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We’re coming up on the end of 2020 and the beginning of 2021. New Year’s, as they say.
Growing up my Mom would always ask me if I had any New Year’s resolutions, and very proudly I would say: “No, I do not. I have enough discipline to change my behaviour mid-year, I don’t need an event like New Year’s to compel me to do so”. (I was a bit prideful, and a bit naive).
As I’ve grown older I have come to appreciate this time of the year. While it is still true that I don’t “wait” until the new year to make a change, the end of the year is a good forcing function to reflect and recalibrate. I now cherish New Year’s for that reason.
This year seems even more apt given the unique circumstances of being in the midst of a global pandemic. At the beginning of the stay-at-home orders I am sure many of you, like me, decided that with this extra time at home we were going to “really work on ourselves”. Maybe take an online course, maybe read a bunch of books, or maybe it’s just simply practicing better daily habits like eating better or sleeping more.
A friend of mine recently gave a great quote, he said: “Hey, remember FOMO? I don’t think I’ve had an ounce of FOMO in the last ten months because nothing is going on.” That sentiment captures how a lot of us are feeling. But if we look back on the last ten months, did we do all we told ourselves we were going to do? I don’t think learning to make sourdough bread was at the top of everyone’s list of desired “new habits”, yet, here we are. (For the record, I still don’t know how to make sourdough bread).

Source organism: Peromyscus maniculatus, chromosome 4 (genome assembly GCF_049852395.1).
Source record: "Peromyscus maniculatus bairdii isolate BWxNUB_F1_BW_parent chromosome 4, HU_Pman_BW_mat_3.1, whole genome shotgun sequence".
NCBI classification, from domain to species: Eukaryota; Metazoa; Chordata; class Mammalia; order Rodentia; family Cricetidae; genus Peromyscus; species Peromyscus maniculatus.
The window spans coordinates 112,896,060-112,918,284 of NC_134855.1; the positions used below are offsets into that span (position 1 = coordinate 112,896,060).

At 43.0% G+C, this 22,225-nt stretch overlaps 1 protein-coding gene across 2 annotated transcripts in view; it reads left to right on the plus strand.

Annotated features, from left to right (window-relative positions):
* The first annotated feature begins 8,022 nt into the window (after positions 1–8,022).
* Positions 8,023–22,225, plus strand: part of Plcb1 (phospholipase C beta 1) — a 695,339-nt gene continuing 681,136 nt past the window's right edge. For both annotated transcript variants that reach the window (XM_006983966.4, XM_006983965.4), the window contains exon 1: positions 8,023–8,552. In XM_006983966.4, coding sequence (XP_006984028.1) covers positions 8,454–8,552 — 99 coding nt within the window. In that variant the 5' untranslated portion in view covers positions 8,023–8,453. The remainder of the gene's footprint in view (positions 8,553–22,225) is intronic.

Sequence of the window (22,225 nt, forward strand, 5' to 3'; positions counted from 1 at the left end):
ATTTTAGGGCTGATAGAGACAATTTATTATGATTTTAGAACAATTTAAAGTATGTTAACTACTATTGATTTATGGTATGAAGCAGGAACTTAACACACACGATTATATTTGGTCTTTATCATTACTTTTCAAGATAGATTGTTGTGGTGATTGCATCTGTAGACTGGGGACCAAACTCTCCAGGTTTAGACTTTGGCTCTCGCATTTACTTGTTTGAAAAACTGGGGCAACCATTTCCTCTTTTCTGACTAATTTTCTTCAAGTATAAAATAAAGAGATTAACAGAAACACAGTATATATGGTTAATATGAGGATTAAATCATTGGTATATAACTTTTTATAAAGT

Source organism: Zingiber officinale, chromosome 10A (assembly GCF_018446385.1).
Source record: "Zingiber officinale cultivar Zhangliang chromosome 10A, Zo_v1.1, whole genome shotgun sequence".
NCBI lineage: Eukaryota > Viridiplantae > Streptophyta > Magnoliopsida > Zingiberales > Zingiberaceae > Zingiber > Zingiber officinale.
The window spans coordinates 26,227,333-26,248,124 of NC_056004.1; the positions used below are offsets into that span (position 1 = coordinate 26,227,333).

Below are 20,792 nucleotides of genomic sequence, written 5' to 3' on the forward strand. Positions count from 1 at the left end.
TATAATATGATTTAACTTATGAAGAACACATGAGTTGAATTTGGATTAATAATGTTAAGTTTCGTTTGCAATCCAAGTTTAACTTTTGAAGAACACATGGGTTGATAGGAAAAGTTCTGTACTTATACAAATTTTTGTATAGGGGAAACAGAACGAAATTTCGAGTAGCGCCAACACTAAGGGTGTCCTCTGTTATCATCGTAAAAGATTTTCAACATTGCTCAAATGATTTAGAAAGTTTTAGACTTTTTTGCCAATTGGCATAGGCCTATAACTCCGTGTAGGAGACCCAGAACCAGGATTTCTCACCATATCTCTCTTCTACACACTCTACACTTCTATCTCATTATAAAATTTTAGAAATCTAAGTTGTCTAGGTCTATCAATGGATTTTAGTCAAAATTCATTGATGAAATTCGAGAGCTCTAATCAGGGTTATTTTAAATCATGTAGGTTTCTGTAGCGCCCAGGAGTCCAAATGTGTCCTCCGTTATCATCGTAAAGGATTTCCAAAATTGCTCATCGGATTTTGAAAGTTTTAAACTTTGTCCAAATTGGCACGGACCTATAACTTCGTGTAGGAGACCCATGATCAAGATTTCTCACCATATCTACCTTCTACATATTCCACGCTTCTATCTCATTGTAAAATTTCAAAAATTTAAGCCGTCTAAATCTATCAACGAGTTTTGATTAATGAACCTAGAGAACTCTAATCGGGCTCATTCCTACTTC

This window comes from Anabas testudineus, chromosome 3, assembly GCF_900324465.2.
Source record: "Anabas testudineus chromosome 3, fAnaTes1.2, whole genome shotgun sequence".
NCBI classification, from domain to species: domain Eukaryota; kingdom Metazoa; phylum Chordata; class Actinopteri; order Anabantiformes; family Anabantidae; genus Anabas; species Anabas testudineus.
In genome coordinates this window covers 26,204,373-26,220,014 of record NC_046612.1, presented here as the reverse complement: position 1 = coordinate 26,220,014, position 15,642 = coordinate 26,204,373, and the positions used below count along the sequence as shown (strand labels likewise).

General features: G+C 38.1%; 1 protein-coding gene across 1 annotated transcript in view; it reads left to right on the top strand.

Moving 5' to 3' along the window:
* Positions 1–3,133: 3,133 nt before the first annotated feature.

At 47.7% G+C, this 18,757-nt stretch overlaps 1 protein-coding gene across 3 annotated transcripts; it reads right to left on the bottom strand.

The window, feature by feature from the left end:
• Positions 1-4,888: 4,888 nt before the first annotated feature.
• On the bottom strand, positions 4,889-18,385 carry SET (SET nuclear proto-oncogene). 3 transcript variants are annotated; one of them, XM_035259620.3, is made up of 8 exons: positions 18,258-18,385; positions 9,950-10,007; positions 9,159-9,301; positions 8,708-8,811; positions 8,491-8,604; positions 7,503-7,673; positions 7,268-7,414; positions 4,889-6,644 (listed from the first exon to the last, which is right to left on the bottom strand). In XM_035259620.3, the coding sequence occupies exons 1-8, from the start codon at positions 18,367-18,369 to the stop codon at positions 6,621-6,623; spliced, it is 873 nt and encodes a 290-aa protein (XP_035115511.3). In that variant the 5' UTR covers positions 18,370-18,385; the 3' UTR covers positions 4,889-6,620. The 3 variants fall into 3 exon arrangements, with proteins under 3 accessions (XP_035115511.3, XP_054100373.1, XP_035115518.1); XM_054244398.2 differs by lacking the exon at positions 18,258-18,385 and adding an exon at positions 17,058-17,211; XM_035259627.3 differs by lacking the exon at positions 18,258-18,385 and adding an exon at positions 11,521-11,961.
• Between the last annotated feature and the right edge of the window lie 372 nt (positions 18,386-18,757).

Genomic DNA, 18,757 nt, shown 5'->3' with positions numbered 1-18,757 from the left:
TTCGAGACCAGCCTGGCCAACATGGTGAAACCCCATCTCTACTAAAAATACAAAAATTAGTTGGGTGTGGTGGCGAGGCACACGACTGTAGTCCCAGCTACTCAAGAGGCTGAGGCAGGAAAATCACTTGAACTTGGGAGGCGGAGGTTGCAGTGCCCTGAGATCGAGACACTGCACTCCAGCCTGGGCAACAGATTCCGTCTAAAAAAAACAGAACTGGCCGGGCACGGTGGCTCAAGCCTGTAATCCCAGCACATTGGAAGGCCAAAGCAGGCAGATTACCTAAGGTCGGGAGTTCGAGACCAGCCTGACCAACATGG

Now, I don’t say this to be boastful but when I look back on the last year, and in particular the last ten months. I did manage to hit most of the goals I had set out for myself. I share this because the system I used to do so is dead simple and I don’t think you need to have incredible self discipline to do so, it simply comes from one core principle: consistency.
One of my heroes, Jerry Seinfeld, is a consistency savant. I was recently listening to his interview with Tim Ferriss where he talked about the importance of consistency in the process to become a better writer. He talked about the advice he gave his daughter: pick an achievable metric and to stay consistent with that day over day. It doesn’t matter how much you write in that time, but you can’t do anything else. I loved this. It was an extension of a principle Seinfeld is now famous for: The Chain. It was first captured by Brad Isaac who met Jerry Seinfeld and asked for advice on becoming a better comedian. Jerry said:
“The way to be a better comic was to create better jokes and the way to create better jokes was to write every day.
He told me to get a big wall calendar that has a whole year on one page and hang it on a prominent wall. The next step was to get a big red magic marker. He said for each day that I do my task of writing, I get to put a big red X over that day.